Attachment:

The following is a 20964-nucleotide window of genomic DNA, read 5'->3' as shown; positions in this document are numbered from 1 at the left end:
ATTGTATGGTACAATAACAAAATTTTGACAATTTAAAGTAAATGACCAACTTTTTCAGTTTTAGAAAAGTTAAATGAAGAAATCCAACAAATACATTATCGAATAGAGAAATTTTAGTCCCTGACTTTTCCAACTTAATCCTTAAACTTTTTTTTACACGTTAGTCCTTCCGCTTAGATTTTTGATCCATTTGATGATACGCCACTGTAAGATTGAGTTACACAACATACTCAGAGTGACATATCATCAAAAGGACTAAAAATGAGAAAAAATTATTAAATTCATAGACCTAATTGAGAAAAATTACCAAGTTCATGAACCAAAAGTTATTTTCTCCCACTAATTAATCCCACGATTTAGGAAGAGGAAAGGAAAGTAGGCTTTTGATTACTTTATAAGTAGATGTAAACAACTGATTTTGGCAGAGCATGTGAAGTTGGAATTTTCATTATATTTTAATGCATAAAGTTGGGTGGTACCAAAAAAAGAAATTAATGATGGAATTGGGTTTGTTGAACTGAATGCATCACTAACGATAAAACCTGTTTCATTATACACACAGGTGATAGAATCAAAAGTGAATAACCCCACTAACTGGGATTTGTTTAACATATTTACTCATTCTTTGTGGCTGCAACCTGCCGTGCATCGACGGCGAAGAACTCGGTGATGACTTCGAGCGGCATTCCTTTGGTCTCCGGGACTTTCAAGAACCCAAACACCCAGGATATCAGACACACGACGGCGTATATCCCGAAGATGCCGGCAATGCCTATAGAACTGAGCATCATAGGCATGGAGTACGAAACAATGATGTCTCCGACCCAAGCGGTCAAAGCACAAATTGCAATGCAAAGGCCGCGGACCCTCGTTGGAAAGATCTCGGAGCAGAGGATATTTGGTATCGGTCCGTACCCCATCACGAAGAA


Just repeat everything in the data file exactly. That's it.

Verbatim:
The following is a 20964-nucleotide window of genomic DNA, read 5'->3' as shown; positions in this document are numbered from 1 at the left end:
ATTGTATGGTACAATAACAAAATTTTGACAATTTAAAGTAAATGACCAACTTTTTCAGTTTTAGAAAAGTTAAATGAAGAAATCCAACAAATACATTATCGAATAGAGAAATTTTAGTCCCTGACTTTTCCAACTTAATCCTTAAACTTTTTTTTACACGTTAGTCCTTCCGCTTAGATTTTTGATCCATTTGATGATACGCCACTGTAAGATTGAGTTACACAACATACTCAGAGTGACATATCATCAAAAGGACTAAAAATGAGAAAAAATTATTAAATTCATAGACCTAATTGAGAAAAATTACCAAGTTCATGAACCAAAAGTTATTTTCTCCCACTAATTAATCCCACGATTTAGGAAGAGGAAAGGAAAGTAGGCTTTTGATTACTTTATAAGTAGATGTAAACAACTGATTTTGGCAGAGCATGTGAAGTTGGAATTTTCATTATATTTTAATGCATAAAGTTGGGTGGTACCAAAAAAAGAAATTAATGATGGAATTGGGTTTGTTGAACTGAATGCATCACTAACGATAAAACCTGTTTCATTATACACACAGGTGATAGAATCAAAAGTGAATAACCCCACTAACTGGGATTTGTTTAACATATTTACTCATTCTTTGTGGCTGCAACCTGCCGTGCATCGACGGCGAAGAACTCGGTGATGACTTCGAGCGGCATTCCTTTGGTCTCCGGGACTTTCAAGAACCCAAACACCCAGGATATCAGACACACGACGGCGTATATCCCGAAGATGCCGGCAATGCCTATAGAACTGAGCATCATAGGCATGGAGTACGAAACAATGATGTCTCCGACCCAAGCGGTCAAAGCACAAATTGCAATGCAAAGGCCGCGGACCCTCGTTGGAAAGATCTCGGAGCAGAGGATATTTGGTATCGGTCCGTACCCCATCACGAAGAA